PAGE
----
Security researchers disclosed this week the discovery of an unsecure database that exposed the personal information of nearly two million voters in the Chicago area.

The database, discovered by researchers at cybersecurity firm Upguard, contained voter names, addresses, phone numbers, driver’s license numbers and partial Social Security numbers of 1.864 million voters.

The data repository the information was stored in was owned and operated by the Omaha, Nebraska-based voting machine firm Election Systems & Software (ES&S). The information appeared to have been generated around the time of the 2016 general election for the Chicago Board of Election Commissioners.

Jon Hendren, the director of strategy at Upguard, made the discovery on August 11 when he found the the sensitive voter data housed in an Amazon Web Services S3 bucket—a term that simply means a place to store information. The database was configured for public access, which would allow anyone who knew the web address it was hosted at to be able to download the full contents of the database.

Ben Johnson, a former U.S. National Security Agency computer scientist and current  chief technology officer and co-founder of Obsidian Security, told International Business Times the risk of data exposure increases with each additional party involved in the process.

“Every copy of data is a liability, and as it becomes easier, faster, and cheaper to transmit, store, and share data, these problems will get worse,” he said. “As contractors, partners and cloud providers get involved, the number of steps where data can be mishandled or the surface area for which to attack grows exponentially.”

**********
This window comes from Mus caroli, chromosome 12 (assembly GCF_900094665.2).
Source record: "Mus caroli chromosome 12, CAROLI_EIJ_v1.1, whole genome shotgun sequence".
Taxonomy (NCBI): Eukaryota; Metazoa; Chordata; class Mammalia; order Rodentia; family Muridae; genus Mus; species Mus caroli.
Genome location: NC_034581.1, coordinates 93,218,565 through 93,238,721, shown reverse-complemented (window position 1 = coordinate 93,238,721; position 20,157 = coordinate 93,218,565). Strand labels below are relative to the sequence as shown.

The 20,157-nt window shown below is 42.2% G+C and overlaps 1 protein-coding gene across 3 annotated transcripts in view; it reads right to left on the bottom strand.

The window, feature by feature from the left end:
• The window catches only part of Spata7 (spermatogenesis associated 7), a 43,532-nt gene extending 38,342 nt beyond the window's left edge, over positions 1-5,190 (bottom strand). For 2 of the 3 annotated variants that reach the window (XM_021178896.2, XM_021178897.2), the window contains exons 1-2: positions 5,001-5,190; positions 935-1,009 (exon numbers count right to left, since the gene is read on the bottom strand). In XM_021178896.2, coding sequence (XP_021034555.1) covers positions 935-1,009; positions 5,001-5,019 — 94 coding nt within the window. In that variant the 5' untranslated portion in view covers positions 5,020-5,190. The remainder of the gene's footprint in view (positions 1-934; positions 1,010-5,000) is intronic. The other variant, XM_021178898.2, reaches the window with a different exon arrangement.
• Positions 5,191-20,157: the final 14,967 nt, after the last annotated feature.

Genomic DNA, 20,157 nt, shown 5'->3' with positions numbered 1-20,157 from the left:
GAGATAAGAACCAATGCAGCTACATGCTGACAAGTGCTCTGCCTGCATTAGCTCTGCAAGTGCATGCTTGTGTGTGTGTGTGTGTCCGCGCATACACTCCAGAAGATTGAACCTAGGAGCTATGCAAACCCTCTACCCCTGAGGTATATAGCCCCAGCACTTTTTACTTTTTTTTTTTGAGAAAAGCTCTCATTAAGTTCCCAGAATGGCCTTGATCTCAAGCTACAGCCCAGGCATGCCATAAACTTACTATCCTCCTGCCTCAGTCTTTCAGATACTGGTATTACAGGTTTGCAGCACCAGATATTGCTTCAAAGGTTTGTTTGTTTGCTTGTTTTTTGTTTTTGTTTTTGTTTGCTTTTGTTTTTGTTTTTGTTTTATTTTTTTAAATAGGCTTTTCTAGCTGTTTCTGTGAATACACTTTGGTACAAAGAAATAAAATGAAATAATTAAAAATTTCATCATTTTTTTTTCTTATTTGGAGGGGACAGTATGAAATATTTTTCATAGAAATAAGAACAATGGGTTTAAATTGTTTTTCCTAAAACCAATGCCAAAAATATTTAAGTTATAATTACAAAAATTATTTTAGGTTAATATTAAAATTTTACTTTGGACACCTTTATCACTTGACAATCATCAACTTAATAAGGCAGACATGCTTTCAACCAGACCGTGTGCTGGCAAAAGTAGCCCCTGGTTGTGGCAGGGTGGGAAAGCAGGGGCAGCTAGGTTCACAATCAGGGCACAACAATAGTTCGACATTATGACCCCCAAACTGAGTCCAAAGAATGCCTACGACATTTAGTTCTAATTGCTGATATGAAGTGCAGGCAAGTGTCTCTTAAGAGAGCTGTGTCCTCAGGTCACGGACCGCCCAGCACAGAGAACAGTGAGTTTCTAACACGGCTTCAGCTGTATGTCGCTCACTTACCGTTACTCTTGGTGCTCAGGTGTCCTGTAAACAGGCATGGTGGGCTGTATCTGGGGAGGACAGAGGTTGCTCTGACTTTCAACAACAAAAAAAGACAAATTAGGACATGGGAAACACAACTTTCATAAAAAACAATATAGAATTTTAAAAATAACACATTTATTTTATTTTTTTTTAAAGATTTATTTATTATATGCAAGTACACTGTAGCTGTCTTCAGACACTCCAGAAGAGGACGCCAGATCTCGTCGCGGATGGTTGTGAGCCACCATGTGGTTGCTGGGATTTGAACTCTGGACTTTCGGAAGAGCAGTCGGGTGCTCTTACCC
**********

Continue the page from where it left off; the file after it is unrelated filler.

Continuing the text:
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The database operated by ES&S was secured within 24 hours of Upguard alerting the company of the issue, but it’s nearly impossible to say if Upguard’s researchers were the first to access the data—or what the intentions of others may have been.

“It’s hard to say malicious actors have found the data, but it is likely some were already hunting for it,” Johnson said. “Now, with more headlines and more examples of where to look, you can bet that malicious actors have already written the equivalent of search engines to more automatically find these hidden treasures of sensitive data.”

The exposure of the ES&S server is just the latest case of personal records being exposed due to a misconfigured database. Earlier this year, Down Jones—the publisher of the Wall Str eet Journal—fell victim to a similar error that exposed sensitive personal and financial details of millions of its customers.

14 million customer records from Verizon, including account PINs, were exposed by a third-party company in July. Personal information of more than three million WWE wrestling fans was also discovered in an exposed database the same month.

Perhaps the most troubling example occurred earlier this year 200 million voter registration files that could be used to identify American voters were discovered on an unsecured Amazon server owned by Republican data analytics firm Deep Root Analytics. The database contained voter names, dates of birth, home addresses, phone numbers and voter registration details including party affiliation. The data sets also listed voter ethnicity and religion.